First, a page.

21 hours ago, Monergism said:
There are no voluntary choices, but lets pretend there are. (since choices are hardwired)

Even secularists disagree among themselves about whether we truly have free will. I don’t claim to understand the arguments or concepts, but I think I have free will for all practical purposes.  I believe people with normal brain functioning can make choices for which they should be help responsible.

 

 

Edited by TABA

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23 minutes ago, TABA said:

It’s appropriate for groups of people, whether families, towns, states or countries, to agree on what is "wrong" and what is not and to legislate appropriately. When we do that we are declaring that something is "wrong", that we disapprove enough to prohibit it. 

 

 Was is appropriate for Hitler to murder the Jews since in that country (Germany) at that time the law had no punishment for doing so?

 

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Posted (edited)
4 minutes ago, Faber said:

 

 Was is appropriate for Hitler to murder the Jews since at that time the law had no punishment for doing so?

 

No.  The vast majority of people alive today would agree with me on that, whether they are theists or not.  It presumably wasn’t wrong in Hitler’s mind and in the minds of those who aided and abetted him in his genocide. I don’t care what the laws of the Third Reich were.  

Edited by TABA

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Posted (edited)
14 minutes ago, Faber said:

 So even though the majority approved of something doesn't mean it is right.

 

 

I would rephrase that: even though the majority approved of something doesn’t mean I THINK it’s right.  

Edited by TABA

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45 minutes ago, TABA said:

I hold that there is indeed no objective morality; it’s in the eye of the beholder.

 

 So the statements "Hitler was right to murder the Jews" and "Hitler was wrong to murder the Jews" comes down to being right or wrong based on an opinion or opinions. So if the majority of the people (more than 50%) believe it was right then they too can justifiably enact laws to continue what Hitler did.

 

 Agree? 

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1 minute ago, Faber said:

 

 So the statements "Hitler was right to murder the Jews" and "Hitler was wrong to murder the Jews" comes down to being right or wrong based on an opinion or opinions. So if the majority of the people (more than 50%) believe it was right then they too can justifiably enact laws to continue what Hitler did.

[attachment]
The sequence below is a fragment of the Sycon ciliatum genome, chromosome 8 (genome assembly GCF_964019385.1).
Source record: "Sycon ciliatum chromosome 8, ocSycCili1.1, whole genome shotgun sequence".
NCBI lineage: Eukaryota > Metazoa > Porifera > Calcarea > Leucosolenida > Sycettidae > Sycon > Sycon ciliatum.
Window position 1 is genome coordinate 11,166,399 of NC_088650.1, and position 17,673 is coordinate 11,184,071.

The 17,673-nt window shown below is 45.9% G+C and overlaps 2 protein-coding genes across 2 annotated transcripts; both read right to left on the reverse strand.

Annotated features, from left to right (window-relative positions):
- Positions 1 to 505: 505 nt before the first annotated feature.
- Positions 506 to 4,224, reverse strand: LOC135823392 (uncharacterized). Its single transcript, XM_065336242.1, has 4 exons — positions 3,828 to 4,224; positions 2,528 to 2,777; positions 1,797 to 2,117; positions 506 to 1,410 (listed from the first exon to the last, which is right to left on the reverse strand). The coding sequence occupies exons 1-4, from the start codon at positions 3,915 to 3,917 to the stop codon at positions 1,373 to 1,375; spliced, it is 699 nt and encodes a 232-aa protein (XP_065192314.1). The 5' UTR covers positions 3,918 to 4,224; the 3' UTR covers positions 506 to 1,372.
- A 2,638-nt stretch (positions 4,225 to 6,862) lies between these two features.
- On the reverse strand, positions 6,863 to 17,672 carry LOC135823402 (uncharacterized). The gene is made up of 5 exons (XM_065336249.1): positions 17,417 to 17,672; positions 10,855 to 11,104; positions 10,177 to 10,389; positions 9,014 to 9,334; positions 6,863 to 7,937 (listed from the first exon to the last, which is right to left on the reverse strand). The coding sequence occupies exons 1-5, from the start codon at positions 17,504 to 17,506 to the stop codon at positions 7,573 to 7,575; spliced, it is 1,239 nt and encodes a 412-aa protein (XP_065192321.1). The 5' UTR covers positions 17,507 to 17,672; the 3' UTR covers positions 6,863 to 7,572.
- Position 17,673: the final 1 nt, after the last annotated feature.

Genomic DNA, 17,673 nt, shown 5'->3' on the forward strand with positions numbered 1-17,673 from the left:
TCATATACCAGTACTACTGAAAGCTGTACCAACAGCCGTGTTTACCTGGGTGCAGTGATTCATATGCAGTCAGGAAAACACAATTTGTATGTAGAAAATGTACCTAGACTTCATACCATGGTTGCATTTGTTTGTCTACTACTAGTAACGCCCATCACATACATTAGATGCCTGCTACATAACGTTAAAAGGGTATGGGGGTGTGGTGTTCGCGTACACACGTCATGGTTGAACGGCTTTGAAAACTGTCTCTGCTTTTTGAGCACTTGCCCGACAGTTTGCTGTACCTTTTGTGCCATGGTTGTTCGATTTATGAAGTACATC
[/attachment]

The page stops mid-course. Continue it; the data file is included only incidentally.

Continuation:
Agree? 

They could enact laws, sure.  Justifiably?  Not in my view. I would take up arms to stop them. 

 

I reject “right” or “wrong” as being objective facts.  The rightness or wrongness of something cannot be conclusively shown.  The closest we can get is where a very broad consensus exists against somethingrounding up civilians and gassing them; torturing puppies.  But on a multitude of issues, there is broad disagreement:  contraception, abortion at various stages, just warfare, the death penalty. 

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5 minutes ago, TABA said:

I reject “right” or “wrong” as being objective facts.  The rightness or wrongness of something cannot be conclusively shown.  

 

 Have you just asserted a conclusive affirmation?

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3 minutes ago, Faber said:

 

 Have you just asserted a conclusive affirmation?

 

No, I asserted an opinion. 

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 Thus it has no truth value. It's like agreeing or disagreeing as to what the best flavor of ice-cream is.

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Just now, Faber said:

 Thus it has no truth value. It's like agreeing or disagreeing as to what the best flavor of ice-cream is.

Indeed.  I’m an atheist, you are presumably a Christian.  We disagree.  In other news...

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 This is one reason why Secularism is to be rejected. Moral claims are simply opinions. Murdering people is good or murdering people is bad. No biggy, these are just opinions anyway. Life is devalued.

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3 minutes ago, Faber said:

 This is one reason why Secularism is to be rejected. Moral claims are simply opinions. Murdering people is good or murdering people is bad. No biggy, these are just opinions anyway. Life is devalued.